We would like to urge opinion Leaderse.g, Politicians, Religious Leaders, Civil Society and the general public to always  make a distinction between safe labour migration and trafficking in persons. Trafficked People carry the risk of going to the unknown, they may be mistreated, tortured etc.

Whereas Workers who travel through genuine licensed Companies that are Members of UAERA, are captured in thedigitalized  System, monitored and protected.

Appreciation.

Our gratitude goes to the Government of Uganda through the  Ministry of Gender Labour and Social Development for:

  1. Introduction of digitalization that has revolutionizedthe processes of recruitment and monitoring of workers from Uganda and inthedestination countries.
  2. Regulation and continued guidance about the industry.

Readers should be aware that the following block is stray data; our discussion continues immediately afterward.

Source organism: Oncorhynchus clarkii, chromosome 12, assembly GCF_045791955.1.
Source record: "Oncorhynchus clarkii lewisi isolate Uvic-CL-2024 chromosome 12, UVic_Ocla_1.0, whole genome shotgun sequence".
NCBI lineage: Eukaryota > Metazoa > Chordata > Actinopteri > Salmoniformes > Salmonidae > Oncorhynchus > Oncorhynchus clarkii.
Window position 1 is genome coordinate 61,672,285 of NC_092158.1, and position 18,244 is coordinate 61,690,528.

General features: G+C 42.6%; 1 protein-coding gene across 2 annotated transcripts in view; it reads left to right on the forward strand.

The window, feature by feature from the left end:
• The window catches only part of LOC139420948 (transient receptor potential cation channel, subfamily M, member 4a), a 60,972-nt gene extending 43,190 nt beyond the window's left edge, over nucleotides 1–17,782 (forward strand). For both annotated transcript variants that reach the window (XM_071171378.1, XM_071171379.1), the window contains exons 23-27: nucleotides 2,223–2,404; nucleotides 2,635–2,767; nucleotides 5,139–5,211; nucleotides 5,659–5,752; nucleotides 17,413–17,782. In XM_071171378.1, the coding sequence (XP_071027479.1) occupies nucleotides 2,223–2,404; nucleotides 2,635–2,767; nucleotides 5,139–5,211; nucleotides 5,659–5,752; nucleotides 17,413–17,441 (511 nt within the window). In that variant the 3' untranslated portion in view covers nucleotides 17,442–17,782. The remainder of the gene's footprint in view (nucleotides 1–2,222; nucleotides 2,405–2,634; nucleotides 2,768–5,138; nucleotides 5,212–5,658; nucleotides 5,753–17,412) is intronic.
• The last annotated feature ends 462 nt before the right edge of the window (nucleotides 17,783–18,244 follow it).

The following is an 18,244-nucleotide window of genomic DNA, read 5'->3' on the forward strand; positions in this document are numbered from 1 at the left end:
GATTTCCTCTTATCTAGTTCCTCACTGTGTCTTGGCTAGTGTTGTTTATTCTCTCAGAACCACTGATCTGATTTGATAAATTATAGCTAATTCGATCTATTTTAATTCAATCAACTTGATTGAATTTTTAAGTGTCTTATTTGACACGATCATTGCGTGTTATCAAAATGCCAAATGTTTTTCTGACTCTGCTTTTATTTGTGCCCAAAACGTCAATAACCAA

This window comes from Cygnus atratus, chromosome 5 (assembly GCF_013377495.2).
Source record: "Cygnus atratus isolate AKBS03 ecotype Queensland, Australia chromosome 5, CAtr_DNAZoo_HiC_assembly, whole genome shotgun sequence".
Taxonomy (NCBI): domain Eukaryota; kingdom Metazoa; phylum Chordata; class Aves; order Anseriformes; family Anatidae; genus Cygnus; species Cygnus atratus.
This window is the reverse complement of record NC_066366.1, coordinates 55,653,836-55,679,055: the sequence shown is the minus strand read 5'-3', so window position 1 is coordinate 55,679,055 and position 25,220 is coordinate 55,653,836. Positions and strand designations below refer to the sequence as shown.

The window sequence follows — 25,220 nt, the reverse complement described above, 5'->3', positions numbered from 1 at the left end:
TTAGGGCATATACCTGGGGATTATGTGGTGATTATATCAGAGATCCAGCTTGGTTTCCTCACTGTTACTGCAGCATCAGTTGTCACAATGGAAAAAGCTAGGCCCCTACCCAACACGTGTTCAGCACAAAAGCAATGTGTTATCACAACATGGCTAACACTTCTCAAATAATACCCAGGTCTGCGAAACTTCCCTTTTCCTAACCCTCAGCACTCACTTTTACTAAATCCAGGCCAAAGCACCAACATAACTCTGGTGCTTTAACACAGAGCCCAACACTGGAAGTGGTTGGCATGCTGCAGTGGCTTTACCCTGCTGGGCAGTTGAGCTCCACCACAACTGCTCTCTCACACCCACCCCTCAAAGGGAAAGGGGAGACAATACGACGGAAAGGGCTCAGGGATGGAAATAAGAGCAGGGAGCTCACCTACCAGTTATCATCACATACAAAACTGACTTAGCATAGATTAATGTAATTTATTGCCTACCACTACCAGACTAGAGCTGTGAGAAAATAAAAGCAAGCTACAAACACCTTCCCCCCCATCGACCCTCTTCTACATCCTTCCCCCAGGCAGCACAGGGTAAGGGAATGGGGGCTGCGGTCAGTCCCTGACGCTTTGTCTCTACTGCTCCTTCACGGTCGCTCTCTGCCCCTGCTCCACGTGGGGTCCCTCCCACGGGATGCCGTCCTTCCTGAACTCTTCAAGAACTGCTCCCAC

3. Establishment of a labourliaison office at the Uganda Embassy in Riyadh in Saudi Arabia that coordinates the monitoring process.
  4. Expansion of the Labour ExternalisationUnit at the Ministry, with more personnel who have

We appreciate:

  1. All members of UAERA for their contributions in terms of Ideas and financial resources that fund UAERA programs.
  2. Our staff at UAERA Secretariat and Reception Centre for doing a fantastic job.
  3. Members of the Executive committee of UAERA for their tireless efforts in the stewardship of the Association.
  4. The Middle Eastern countries that offer employment to Ugandan Citizens.

Achievements:

  1. UAERAGrowthfrom 9 members in 2012 to the Current 110( One hundred Ten) is commendable.